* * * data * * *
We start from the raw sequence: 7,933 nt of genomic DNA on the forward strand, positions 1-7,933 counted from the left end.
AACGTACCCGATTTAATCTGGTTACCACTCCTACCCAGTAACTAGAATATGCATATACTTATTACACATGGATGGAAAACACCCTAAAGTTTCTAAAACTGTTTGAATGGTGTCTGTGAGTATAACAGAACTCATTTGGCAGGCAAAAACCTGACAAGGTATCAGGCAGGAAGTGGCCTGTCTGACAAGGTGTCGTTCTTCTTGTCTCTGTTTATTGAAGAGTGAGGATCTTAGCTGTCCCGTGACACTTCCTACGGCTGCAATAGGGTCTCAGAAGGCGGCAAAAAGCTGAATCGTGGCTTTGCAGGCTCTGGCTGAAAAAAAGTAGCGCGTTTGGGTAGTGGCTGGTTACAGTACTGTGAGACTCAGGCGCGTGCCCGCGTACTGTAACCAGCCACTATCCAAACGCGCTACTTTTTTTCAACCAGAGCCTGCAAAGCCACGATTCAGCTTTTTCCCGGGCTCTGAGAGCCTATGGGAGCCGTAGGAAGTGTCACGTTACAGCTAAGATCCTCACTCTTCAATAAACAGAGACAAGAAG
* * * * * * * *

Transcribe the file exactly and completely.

We start from the raw sequence: 7,933 nt of genomic DNA on the forward strand, positions 1-7,933 counted from the left end.
AACGTACCCGATTTAATCTGGTTACCACTCCTACCCAGTAACTAGAATATGCATATACTTATTACACATGGATGGAAAACACCCTAAAGTTTCTAAAACTGTTTGAATGGTGTCTGTGAGTATAACAGAACTCATTTGGCAGGCAAAAACCTGACAAGGTATCAGGCAGGAAGTGGCCTGTCTGACAAGGTGTCGTTCTTCTTGTCTCTGTTTATTGAAGAGTGAGGATCTTAGCTGTCCCGTGACACTTCCTACGGCTGCAATAGGGTCTCAGAAGGCGGCAAAAAGCTGAATCGTGGCTTTGCAGGCTCTGGCTGAAAAAAAGTAGCGCGTTTGGGTAGTGGCTGGTTACAGTACTGTGAGACTCAGGCGCGTGCCCGCGTACTGTAACCAGCCACTATCCAAACGCGCTACTTTTTTTCAACCAGAGCCTGCAAAGCCACGATTCAGCTTTTTCCCGGGCTCTGAGAGCCTATGGGAGCCGTAGGAAGTGTCACGTTACAGCTAAGATCCTCACTCTTCAATAAACAGAGACAAGAAG